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Settle for less with the IRS: uncle Sam offers compromise to cash-strapped taxpayers.

Many times, citizens find themselves in a financial quandary and have to cut corners on the debts that they will repay. If you are faced with this dilemma and cannot afford to pay the Internal Revenue Service, consider submitting an Offer in Compromise.

"An Offer in Compromise is an agreement between a taxpayer and the IRS that resolves the taxpayer's liability. The IRS has the authority to settle or compromise the federal liabilities by accepting less than full payment under certain circumstances," says William Coleman, a member of the National Association of Black Accountants and president of Coleman and Williams Ltd.

According to Stand Up to the IRS (Nolo Press; $29.99), the IRS will consider an Offer in Compromise for only three reasons:

Doubt as to liability: the taxpayer does not believe they owe this amount.

Doubt as to collectibility: the taxpayer cannot afford to pay the amount.

Effective tax administration: the taxpayer agrees with the amount owed and has the resources to pay but believes it would cause economic hardship or is unfair and inequitable.

The IRS has allowed some taxpayers to settle their debt for as little as 1% of what they owe. This is an official program of the IRS and the agency will fully investigate your ability to pay.

"Offers in Compromise mutually benefit the taxpayer and the IRS. The taxpayer that owes a great deal of money, typically over $10,000, will not have a tax lien on their assets or property, which will affect their credit," says Fredrick W. Daily, tax attorney and author of Stand Up to the IBS and Tax Savvy for Small Business (Nolo Press; $36.99). "From a government standpoint, they can get the debt off their books without having to take a lot of time and resources to collect the taxes."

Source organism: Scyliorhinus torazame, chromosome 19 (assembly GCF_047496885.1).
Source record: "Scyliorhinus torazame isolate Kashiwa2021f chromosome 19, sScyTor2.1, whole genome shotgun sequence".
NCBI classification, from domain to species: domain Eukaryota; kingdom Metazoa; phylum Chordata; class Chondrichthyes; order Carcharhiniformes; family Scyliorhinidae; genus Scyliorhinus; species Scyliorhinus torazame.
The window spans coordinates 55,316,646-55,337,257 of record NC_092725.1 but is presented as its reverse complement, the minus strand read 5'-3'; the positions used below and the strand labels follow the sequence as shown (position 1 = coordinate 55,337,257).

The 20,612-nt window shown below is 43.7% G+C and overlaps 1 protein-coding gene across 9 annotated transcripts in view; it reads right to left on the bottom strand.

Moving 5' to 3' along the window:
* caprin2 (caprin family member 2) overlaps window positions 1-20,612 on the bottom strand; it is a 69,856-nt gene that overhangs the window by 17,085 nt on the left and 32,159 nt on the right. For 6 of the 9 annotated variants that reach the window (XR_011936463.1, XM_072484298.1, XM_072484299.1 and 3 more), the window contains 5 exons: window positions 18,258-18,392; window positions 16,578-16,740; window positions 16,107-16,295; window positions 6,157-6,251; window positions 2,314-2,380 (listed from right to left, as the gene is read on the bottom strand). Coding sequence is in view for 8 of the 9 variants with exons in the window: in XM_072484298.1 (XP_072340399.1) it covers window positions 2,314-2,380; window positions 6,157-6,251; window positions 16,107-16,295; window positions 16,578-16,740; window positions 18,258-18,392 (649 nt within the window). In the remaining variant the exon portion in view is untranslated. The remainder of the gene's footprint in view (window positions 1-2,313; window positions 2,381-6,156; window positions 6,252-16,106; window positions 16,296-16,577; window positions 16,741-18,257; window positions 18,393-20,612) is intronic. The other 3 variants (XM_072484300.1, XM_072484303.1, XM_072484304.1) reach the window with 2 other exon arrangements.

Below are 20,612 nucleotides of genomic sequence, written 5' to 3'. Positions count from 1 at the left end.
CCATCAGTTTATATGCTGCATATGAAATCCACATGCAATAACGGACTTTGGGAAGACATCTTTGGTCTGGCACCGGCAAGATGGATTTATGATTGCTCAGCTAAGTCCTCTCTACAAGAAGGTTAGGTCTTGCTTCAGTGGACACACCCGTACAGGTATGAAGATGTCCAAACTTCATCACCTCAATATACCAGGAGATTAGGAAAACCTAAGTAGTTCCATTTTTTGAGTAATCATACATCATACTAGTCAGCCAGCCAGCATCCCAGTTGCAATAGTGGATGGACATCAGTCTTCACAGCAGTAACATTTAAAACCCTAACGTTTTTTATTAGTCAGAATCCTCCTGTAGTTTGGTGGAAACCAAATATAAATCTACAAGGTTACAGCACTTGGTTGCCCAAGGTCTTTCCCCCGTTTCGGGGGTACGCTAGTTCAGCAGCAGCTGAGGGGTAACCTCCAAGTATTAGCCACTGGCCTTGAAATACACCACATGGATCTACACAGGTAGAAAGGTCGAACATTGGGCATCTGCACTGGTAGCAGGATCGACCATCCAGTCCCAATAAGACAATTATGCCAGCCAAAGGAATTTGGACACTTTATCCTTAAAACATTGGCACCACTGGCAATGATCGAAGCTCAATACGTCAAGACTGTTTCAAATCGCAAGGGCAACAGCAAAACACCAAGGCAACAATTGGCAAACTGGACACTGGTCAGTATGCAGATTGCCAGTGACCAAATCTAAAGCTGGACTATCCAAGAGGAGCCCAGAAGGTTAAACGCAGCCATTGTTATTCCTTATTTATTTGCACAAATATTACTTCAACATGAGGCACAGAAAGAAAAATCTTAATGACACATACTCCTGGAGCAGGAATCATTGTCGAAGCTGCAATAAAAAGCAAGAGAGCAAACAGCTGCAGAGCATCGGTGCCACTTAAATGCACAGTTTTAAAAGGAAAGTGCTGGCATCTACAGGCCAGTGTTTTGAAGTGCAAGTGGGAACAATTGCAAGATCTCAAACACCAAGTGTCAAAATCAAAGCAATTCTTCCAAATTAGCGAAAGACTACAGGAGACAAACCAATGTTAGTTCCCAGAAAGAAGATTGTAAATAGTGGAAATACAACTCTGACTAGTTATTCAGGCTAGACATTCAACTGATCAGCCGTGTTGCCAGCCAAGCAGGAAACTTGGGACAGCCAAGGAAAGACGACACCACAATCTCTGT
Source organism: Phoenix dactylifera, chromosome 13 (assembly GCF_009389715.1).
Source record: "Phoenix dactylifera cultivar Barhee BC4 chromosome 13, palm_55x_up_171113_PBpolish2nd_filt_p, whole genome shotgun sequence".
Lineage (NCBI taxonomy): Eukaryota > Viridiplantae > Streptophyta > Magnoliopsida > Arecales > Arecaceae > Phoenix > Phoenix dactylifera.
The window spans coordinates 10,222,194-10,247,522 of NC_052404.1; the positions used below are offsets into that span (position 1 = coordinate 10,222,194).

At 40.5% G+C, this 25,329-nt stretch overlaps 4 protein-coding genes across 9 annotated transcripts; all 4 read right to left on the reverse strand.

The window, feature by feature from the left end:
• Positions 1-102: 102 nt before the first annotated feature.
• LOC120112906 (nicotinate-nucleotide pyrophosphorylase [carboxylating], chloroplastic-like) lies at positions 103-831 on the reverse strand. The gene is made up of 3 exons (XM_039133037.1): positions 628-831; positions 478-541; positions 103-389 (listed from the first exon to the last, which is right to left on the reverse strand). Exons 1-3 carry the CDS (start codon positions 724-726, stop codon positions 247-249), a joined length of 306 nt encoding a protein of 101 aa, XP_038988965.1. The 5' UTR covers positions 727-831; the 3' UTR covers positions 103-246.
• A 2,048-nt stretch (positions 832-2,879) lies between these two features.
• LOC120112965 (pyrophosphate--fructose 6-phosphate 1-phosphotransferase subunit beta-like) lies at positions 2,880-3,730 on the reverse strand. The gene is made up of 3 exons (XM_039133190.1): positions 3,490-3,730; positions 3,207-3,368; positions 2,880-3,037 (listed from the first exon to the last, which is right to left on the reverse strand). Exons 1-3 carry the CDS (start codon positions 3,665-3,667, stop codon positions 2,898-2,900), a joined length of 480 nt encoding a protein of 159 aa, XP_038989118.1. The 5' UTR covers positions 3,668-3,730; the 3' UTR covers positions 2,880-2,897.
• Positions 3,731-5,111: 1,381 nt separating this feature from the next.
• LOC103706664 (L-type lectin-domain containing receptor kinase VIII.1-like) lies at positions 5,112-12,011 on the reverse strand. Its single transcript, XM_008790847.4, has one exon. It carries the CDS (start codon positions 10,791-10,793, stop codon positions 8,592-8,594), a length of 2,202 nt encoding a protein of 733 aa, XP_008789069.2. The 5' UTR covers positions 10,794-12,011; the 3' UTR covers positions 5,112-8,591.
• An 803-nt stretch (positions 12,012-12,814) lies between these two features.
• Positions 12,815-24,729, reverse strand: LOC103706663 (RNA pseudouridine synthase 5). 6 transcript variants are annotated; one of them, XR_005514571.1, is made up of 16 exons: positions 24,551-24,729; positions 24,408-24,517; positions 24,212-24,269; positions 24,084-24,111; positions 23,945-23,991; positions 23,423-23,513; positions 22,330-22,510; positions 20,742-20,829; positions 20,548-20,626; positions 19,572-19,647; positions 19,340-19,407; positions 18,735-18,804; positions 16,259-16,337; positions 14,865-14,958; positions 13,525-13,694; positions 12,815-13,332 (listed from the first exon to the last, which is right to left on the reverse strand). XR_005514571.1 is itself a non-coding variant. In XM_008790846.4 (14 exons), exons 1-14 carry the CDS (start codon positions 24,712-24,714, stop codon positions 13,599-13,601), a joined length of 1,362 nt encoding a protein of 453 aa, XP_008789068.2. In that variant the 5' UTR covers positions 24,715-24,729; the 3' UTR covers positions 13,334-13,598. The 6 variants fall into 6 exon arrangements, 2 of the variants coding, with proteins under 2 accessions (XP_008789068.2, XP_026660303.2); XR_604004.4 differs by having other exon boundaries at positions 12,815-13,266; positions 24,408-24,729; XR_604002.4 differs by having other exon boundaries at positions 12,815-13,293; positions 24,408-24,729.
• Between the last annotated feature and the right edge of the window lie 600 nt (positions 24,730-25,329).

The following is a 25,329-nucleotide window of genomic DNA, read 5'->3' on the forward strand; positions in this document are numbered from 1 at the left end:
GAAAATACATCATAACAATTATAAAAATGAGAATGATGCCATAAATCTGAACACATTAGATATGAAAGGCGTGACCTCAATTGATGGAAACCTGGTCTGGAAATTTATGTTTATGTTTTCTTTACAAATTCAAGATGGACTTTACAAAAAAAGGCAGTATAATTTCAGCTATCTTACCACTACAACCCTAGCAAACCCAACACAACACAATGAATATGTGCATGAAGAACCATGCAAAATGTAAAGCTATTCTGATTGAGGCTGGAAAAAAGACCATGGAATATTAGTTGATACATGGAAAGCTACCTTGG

This may sound like the deal of the century, but submitting an Offer in Compromise and essentially playing Let's Make a Deal with the IRS is a very formal, intensive, and time-consuming process. It is not simple to do. Recent IRS data indicates the current rate of acceptance has dropped dramatically in the past year or two. "The IRS accepts many offers from tax debtors, if they are properly submitted and documentation is provided," Dally says. "But the majority of offers are rejected because the taxpayer doesn't bother to learn the rules."

Since the IRS requires full disclosure, the government has the opportunity to find out every single detail of your family's finances. You will be required to submit forms 656, 433-A, and 433-B, if applicable. Documentation required includes deeds and mortgages to all real estate, bank statements for up to 12 months, life insurance policies, sources of nonwage income, unpaid bills, evidence of major living expenses, and doctor's statements.

"You have the right to ask and have the IRS consider your Offer in Compromise. But it is completely discretionary on the part of the IRS as to whether or not they will accept it," says Daily. "It is a slow process. The more you owe, the longer you can expect the government to process your application. It is not unusual for the IRS to take a year or more. If the IRS accepts your offer or you accept its counteroffer, all interest and penalties are included and the debt is wiped out." The IRS will only consider an Offer in Compromise after all other payment options have been exhausted. "A taxpayer owing federal taxes should first took at ways to pay the liability in full. Perhaps the taxpayer cars borrow money by refinancing their home or obtaining a loan from a financial institution," says Michael McDermitt, national program manager of the Offer in Com-promise Program for the IRE "Other options include liquidating assets such as stocks or bonds, cash advances on credit cards, borrowing against 401(k)s or life insurance policies, or borrowing against equity in other assets."